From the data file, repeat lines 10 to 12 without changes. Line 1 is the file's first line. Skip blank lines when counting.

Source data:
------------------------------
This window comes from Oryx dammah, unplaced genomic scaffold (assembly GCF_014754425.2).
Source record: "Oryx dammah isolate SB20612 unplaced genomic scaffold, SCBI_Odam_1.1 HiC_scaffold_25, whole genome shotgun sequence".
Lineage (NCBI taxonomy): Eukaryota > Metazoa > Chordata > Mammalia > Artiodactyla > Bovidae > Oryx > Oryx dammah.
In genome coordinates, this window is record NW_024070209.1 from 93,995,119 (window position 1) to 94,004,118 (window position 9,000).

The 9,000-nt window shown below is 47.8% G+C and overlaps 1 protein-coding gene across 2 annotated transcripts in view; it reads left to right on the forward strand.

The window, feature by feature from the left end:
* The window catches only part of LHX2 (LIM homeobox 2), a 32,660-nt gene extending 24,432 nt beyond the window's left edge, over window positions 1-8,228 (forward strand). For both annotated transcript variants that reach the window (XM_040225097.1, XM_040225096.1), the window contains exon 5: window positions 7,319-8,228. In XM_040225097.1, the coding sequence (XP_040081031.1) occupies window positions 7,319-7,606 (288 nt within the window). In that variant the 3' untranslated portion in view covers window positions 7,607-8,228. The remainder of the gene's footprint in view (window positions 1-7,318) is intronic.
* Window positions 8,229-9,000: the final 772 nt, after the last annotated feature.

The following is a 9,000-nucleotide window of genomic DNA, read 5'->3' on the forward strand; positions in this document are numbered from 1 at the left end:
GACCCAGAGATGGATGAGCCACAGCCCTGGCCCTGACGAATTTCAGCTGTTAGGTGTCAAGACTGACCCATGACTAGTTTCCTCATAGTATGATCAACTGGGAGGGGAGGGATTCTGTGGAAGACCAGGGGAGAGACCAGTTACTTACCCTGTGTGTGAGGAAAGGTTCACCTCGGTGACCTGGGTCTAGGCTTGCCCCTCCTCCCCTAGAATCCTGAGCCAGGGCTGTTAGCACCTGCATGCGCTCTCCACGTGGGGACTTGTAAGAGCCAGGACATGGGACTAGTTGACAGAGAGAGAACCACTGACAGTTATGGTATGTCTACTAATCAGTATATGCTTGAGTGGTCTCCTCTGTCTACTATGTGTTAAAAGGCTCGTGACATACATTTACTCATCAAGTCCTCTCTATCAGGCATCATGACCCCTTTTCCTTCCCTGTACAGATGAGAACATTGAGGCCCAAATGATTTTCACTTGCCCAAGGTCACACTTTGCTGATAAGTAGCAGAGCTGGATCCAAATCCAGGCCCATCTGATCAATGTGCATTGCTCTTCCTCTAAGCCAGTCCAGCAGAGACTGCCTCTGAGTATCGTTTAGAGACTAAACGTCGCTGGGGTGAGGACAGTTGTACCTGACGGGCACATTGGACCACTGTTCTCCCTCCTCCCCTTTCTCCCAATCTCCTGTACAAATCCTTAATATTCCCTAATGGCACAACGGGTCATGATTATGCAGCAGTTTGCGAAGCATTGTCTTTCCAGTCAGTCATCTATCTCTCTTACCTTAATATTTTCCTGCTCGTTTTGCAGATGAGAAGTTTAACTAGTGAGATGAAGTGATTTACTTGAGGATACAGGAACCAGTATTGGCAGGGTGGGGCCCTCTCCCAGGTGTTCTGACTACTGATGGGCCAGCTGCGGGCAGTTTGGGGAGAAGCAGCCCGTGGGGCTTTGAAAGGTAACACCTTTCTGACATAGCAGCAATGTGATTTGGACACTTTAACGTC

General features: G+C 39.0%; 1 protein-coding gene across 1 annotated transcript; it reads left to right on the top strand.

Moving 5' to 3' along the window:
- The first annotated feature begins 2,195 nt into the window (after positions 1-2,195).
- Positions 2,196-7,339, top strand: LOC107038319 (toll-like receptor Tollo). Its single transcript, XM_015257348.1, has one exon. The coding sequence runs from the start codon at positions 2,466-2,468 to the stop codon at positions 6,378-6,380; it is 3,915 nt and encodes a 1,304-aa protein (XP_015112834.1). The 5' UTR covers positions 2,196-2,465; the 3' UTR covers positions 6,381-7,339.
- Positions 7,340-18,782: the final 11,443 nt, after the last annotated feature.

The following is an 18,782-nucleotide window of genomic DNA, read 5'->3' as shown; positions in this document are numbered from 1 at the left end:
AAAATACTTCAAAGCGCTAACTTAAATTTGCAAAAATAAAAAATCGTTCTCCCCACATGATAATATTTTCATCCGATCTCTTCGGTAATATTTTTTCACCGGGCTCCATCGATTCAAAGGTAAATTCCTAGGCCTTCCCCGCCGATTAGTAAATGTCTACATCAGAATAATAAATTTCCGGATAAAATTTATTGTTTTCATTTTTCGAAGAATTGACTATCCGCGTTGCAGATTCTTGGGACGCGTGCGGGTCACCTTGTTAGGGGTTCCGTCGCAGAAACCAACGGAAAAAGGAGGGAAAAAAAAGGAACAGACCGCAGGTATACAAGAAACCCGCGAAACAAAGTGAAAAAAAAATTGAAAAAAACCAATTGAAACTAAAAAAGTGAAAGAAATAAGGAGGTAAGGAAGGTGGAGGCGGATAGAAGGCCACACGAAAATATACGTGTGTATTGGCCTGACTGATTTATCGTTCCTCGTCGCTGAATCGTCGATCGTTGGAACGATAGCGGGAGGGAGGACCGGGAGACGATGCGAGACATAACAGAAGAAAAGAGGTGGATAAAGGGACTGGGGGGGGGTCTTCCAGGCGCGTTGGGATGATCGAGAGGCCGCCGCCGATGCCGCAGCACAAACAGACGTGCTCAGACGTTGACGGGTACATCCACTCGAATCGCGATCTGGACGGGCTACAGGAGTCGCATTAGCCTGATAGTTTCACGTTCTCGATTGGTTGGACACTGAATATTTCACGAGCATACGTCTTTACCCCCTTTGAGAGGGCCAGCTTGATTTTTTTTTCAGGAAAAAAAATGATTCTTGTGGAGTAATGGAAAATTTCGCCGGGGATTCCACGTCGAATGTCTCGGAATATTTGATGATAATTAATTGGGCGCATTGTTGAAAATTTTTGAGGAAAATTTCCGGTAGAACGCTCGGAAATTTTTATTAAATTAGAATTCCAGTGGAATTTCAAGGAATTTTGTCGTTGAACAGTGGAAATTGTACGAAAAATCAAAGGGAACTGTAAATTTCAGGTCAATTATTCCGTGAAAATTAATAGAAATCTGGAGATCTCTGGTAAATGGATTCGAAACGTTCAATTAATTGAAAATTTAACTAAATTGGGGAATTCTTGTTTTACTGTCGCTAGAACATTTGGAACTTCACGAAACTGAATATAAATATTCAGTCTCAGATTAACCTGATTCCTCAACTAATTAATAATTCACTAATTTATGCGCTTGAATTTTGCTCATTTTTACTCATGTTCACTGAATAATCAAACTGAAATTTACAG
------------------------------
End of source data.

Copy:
GACCCAGAGATGGATGAGCCACAGCCCTGGCCCTGACGAATTTCAGCTGTTAGGTGTCAAGACTGACCCATGACTAGTTTCCTCATAGTATGATCAACTGGGAGGGGAGGGATTCTGTGGAAGACCAGGGGAGAGACCAGTTACTTACCCTGTGTGTGAGGAAAGGTTCACCTCGGTGACCTGGGTCTAGGCTTGCCCCTCCTCCCCTAGAATCCTGAGCCAGGGCTGTTAGCACCTGCATGCGCTCTCCACGTGGGGACTTGTAAGAGCCAGGACATGGGACTAGTTGACAGAGAGAGAACCACTGACAGTTATGGTATGTCTACTAATCAGTATATGCTTGAGTGGTCTCCTCTGTCTACTATGTGTTAAAAGGCTCGTGACATACATTTACTCATCAAGTCCTCTCTATCAGGCATCATGACCCCTTTTCCTTCCCTGTACAGATGAGAACATTGAGGCCCAAATGATTTTCACTTGCCCAAGGTCACACTTTGCTGATAAGTAGCAGAGCTGGATCCAAATCCAGGCCCATCTGATCAATGTGCATTGCTCTTCCTCTAAGCCAGTCCAGCAGAGACTGCCTCTGAGTATCGTTTAGAGACTAAACGTCGCTGGGGTGAGGACAGTTGTACCTGACGGGCACATTGGACCACTGTTCTCCCTCCTCCCCTTTCTCCCAATCTCCTGTACAAATCCTTAATATTCCCTAATGGCACAACGGGTCATGATTATGCAGCAGTTTGCGAAGCATTGTCTTTCCAGTCAGTCATCTATCTCTCTTACCTTAATATTTTCCTGCTCGTTTTGCAGATGAGAAGTTTAACTAGTGAGATGAAGTGATTTACTTGAGGATACAGGAACCAGTATTGGCAGGGTGGGGCCCTCTCCCAGGTGTTCTGACTACTGATGGGCCAGCTGCGGGCAGTTTGGGGAGAAGCAGCCCGTGGGGCTTTGAAAGGTAACACCTTTCTGACATAGCAGCAATGTGATTTGGACACTTTAACGTC

General features: G+C 39.0%; 1 protein-coding gene across 1 annotated transcript; it reads left to right on the top strand.

Moving 5' to 3' along the window: